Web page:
Documents stemming from an investigation into the shooting death of a Native American woman by an Arizona police officer describe a chaotic scene in which witnesses say the officer repeatedly told the woman to drop the scissors in her hand before he opened fire.
Officer Austin Shipley was nearly three hours into his shift on March 27, and operating on about four hours of sleep after working the night before when he responded to a report of shoplifting at a Circle K in Winslow, according to the Arizona Department of Public Safety's full investigative report.
In the report released Wednesday, Officer Ernest Cano told investigators he arrived on the scene and saw Shipley "fighting and struggling" with the 27-year-old suspect, Loreal Tsingine, before taking her to the ground.
Police video of the encounter shows Tsingine getting up, and then approaching Shipley with scissors in her hand, pointed downward, before she is shot.
"I went to grab her and try to put her hands behind her back; she started pulling away from me," Shipley told the other officer in a conversation an investigation indicates was captured on police video. "I tried to pull her to the ground, she fell to the ground.
That's when she came up with those scissors right there, so I tried just to push her, shove her away, when you rolled up."
The shooting has prompted protests by Native American activists who question Shipley's use of force in the encounter. The case has also led the U.S. Justice Department to open a review of the state's investigation amid complaints from tribal officials over the treatment of Native Americans in towns such as Winslow that border their reservation.
The outcry over the small-town shooting comes as activists in major U.S. cities protest fatal police shootings of black men.
Earlier this month, a county attorney cleared Shipley in the shooting, saying a review of the documents determined he felt his life and that of Cano's were threatened.
A Mesa Police Department internal affairs investigation is pending as he remains on paid administrative leave.
Documents previously released by Winslow officials show that two officers who trained Shipley had serious concerns about his work and that one of them recommended he should not serve the city as an officer.
Tsingine's relatives have filed a $10.5 million notice of claim against the city, saying Shipley violated Tsingine's civil rights and that Winslow was negligent in "hiring, training, retaining, controlling and supervising" Shipley.
Records show Tsingine had a lengthy arrest history, including an incident last year when she was accused of trying to grab an officer's gun as he tried to arrest her.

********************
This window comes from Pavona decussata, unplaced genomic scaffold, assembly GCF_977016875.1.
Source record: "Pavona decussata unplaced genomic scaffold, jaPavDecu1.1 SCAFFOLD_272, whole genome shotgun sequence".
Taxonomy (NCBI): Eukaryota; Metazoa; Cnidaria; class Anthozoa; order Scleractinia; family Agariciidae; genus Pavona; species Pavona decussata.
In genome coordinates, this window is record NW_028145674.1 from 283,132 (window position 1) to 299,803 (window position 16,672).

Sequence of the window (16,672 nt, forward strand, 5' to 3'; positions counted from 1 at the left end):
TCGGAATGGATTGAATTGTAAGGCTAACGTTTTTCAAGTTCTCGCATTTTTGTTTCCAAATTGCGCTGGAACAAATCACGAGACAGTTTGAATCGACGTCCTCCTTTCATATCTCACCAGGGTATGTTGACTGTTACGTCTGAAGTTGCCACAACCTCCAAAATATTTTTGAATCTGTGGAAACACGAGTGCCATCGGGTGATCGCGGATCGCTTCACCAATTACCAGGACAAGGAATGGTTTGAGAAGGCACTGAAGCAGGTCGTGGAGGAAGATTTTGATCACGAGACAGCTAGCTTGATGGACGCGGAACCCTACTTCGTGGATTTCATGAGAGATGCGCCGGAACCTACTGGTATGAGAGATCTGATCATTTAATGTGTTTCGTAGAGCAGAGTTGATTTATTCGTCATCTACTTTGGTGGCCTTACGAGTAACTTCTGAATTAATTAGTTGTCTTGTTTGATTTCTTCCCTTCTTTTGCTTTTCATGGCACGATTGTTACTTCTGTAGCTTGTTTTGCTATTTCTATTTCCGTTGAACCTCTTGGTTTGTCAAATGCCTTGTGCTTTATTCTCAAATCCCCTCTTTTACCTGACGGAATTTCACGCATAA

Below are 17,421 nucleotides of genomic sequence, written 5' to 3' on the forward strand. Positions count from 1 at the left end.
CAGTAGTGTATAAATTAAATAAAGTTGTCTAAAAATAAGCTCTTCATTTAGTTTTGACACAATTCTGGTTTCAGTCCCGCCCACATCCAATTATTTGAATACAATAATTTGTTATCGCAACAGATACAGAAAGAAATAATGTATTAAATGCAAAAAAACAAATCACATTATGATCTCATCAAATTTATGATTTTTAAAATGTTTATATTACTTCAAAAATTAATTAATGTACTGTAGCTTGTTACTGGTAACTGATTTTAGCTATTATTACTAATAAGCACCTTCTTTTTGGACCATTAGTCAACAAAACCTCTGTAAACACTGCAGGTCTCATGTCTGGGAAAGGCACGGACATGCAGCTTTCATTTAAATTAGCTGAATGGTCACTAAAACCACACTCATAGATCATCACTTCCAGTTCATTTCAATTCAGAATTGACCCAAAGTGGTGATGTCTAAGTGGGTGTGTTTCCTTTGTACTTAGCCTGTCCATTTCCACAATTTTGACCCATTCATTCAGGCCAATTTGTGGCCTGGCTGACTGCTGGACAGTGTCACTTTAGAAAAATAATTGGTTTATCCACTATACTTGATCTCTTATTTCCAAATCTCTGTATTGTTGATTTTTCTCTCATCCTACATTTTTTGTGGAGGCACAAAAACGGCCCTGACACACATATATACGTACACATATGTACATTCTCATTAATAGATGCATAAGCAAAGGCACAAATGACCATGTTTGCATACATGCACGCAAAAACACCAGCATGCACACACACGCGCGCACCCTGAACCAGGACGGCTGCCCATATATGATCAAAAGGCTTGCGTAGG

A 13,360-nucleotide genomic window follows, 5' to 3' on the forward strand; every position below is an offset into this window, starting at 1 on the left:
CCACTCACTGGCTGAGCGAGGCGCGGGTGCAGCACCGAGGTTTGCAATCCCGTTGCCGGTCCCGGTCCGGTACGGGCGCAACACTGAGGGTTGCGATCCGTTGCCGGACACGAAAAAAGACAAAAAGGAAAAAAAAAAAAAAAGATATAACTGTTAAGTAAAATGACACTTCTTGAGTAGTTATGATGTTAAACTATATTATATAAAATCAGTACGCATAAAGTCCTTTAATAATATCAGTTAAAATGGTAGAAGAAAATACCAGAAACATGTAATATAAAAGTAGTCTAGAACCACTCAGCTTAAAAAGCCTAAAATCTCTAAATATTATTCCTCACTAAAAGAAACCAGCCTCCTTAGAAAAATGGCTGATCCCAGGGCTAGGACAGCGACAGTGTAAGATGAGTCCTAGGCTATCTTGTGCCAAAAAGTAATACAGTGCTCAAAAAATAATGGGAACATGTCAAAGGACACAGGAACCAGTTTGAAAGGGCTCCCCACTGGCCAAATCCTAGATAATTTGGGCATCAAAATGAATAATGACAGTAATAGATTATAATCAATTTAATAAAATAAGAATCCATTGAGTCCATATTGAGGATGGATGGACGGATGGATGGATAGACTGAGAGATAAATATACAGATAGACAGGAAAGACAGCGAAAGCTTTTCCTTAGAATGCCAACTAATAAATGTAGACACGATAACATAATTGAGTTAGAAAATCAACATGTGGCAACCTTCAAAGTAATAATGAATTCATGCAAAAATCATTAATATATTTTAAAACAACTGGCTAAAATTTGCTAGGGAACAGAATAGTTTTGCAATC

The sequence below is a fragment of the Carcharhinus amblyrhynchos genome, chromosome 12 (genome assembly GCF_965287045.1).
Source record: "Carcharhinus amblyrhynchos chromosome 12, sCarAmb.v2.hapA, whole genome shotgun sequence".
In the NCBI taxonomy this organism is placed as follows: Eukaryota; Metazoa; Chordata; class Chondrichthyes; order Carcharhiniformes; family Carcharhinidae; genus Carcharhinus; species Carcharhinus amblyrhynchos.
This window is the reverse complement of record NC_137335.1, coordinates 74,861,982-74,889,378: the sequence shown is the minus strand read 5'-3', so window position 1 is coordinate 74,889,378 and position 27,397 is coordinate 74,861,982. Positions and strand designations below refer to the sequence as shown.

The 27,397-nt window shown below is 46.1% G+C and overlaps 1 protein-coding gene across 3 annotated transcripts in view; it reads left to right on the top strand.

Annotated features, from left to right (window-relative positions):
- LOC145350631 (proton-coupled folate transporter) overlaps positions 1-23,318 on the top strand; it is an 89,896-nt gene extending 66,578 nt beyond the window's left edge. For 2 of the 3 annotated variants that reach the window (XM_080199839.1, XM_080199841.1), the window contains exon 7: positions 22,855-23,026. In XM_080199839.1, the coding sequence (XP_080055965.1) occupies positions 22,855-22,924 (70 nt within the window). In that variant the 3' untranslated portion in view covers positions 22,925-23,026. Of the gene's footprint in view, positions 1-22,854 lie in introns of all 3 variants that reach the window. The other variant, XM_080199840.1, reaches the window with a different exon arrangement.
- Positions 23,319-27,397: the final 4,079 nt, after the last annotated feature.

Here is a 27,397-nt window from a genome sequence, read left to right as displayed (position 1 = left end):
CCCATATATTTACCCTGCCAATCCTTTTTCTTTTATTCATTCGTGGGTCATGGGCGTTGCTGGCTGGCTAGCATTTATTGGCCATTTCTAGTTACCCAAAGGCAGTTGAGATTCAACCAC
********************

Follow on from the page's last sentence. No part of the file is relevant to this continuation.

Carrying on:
On the day she was killed, Tsingine had been to the Circle K store five times, said a store manager who complained to authorities that Tsingine had taken beer on one visit, and thrown cash at the register as she took a lighter.
During her last visit, she attempted to take several packs of cigarettes, and walked out of the store with a hot dog, prompting the manager to call police, the manager said.
Ryanle Benally, who was at the cash register when Tsingine walked out with the hot dog, followed her from the store as a police vehicle approached, saying he wanted another person who was with him and whose name is redacted in investigative documents to see what happens "when you steal."
After Shipley got out of his vehicle, Benally said he saw him grab Tsingine by the wrist, maneuver her to the ground and yell "stop resisting." The officer backed away as Tsingine approached him, and then he fired five times, Benally said.
In another witness account, a woman who lived nearby said Tsingine charged Shipley like "a linebacker," despite her petite frame.
Autopsy results released with the Arizona Department of Public Safety's report showed Tsingine stood just 5 feet tall and weighed 100 pounds.
Shipley didn't use a stun gun because he felt Tsingine was too close to him to use it and it was not the right level of force for the situation, he said.
The autopsy for Tsingine shows she was shot twice on the right side of her chest, and twice in the back. One bullet grazed her hand. There appeared to be alcohol in her system but no drugs.
This story has been automatically published from the Associated Press wire which uses US spellings